Wine vs Beer. That age-old debate. You might prefer the taste of one or the other, but which is better for your health? Which has more calories? More carbs? This awesome infographic from Wine Folly gives you the 'skinny' on wine and beer.
Who doesn't love some high-definition video of a beautiful winery? Cantina Argiano has just released a majestic video, featuring aerial videography (probably from a minicopter) that soars above and around their Brunello di Montalcino vineyards.
Argiano also has an excellent english-language website. Enjoy.
In the summer of 2012, I had the opportunity to sit down with Chehalem Winery's Wynne Peterson-Nedry. It was a rare blast of hot weather in Oregon with temperatures rising into the high 90s. It was a pleasure to stay in the shade and sip from the many dry white wines that are strongly featured in Chehalem's porfolio.
Chehalem Winery, a family operation, was transitioning from Father to Daughter as well as experiencing a dramatic change in their label design. I spent about a half hour with Ms. Peterson-Nedry and the highlights of that interview form Episode #46 of Understanding Wine with Austin Beeman.
It was a brutally cold, windy, and rainy day in Pauillac when I visited Chateau Pontet Canet with other students from The Wine & Spirits MBA. But as I stood in front of a big picture window listening to Vigneron Jean Michel Comme speak about his struggles to create a biodynamic wine in Bordeaux's Left Bank, it was obvious there was something very special in this quietly humble man and the wines he oversees.
Obviously, I'm not the only one who thinks so. Robert Parker, the great wine critic, has given Pontet Canet some of his highest accolades ever, including back to back 100 point (Perfect) scores for the 2009 and 2010 vintages.
Those aren't the wines we're discussing here. We're discussing the 2007 and the 2008. We're also discussing the French concepts of 'Vin de Plaisir" and "Vin de Garde."
2007 was the year that challenged Jean Michel Comme and Pontet Canet. The weather conditions conspired against biodynamics and Comme felt like he had squandered the opportunity given him, but the owner of the vineyard. And yet the wine is magnificent. Why was he so disappointed?
Chateau Pontet Canet 2007 Pauillac. $129.99 OH Retail. "A purity to the red fruit that is almost magical in its beauty and intensity. A pretty jellied richness marinading fresh cut herbs and bright fresh fruits. A long finish is well cut tannins that lasts almost a minute." 95 points.
2008 was a tight classic vintage in Bordeaux that didn't get a lot of respect in its youth because the wines were tight and need considerable cellaring.
Chateau Pontet Canet 2008 Pauillac. $129.99 OH Retail. "A beautiful red crimson color. Dense, brooding, and primary. Almost opaque in its power and tightness. A forever wine meant for the cellar and consumption and lifetime from now." 95 points.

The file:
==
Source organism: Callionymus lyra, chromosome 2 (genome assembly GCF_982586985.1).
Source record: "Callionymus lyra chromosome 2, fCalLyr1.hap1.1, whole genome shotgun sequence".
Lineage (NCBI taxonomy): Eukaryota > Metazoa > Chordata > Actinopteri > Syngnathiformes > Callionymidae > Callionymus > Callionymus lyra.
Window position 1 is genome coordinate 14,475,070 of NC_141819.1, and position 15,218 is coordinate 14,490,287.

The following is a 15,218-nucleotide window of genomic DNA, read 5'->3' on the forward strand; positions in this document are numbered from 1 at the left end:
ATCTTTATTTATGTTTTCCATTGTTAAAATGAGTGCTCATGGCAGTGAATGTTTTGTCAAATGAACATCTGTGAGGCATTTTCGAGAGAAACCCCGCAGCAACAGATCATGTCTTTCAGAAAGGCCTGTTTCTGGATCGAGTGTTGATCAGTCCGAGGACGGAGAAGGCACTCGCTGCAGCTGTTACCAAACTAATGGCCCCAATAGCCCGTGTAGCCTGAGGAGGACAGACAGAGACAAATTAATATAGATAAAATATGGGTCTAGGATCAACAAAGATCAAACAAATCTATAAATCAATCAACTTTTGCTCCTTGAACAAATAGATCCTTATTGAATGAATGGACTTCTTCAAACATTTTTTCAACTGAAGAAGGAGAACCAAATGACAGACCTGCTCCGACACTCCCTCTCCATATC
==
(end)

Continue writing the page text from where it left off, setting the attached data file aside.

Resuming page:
Here is the interesting question and the crux of this article. How can two vintages of the same wine, using identical winemaking technique, have such completely different taste profiles and yet be the same quality?
It comes down to Plaisir vs Garde. The French parse all wine down to two categories.
Plaisir (or pleasure wines) are ones that give immediate enjoyment. They are often fruit-forward, generous, and hedonistic.
Garde (or 'to keep') are wines that will benefit from considerable time in the cellar. They often produce more classic, traditional flavors and profiles. Cellar wines also achieve a longevity and levels of complexity that Plaisir wines can't approach.
Which is better? As usual, it depends. Garde wines often reach higher levels of technical proficiency and complexity, but require time and proper cellaring to get there. Plaisir wines can be enjoyed tonight.
What's the takeaway here? When you are seeking out a premium high-quality wine (and spending some serious money,) vintage won't necessarily speak to the wine's quality. It will, more likely tell you something about which style of wine you are going to get.
- Video Interview with Randall Grahm on Biodynamic Wine Making
- Video Interview with Rebecca Work of Ampelos on Biodynamics vs Organic
There is a real chance that the 2008 vintage in Bordeaux is our last opportunity to get premium Bordeaux for under $100 per bottle. It was a good quality vintage that was massively overshadowed by the glories that were 2009 and 2010. At the time, the wines seemed quite expensive, but then the new Chinese wealth started flowing into Bordeaux and pushed prices into the stratosphere. All the wines that I mention took a 200% or 300% increase in price for the 2009 and 2010 vintages.
If you are in Ohio, please buy these wines from me at Walt Churchill's Market. If you are elsewhere, support this blog by clicking 'Buy Online." The wines are reviewed in the order that I tasted them: from lightest to richest.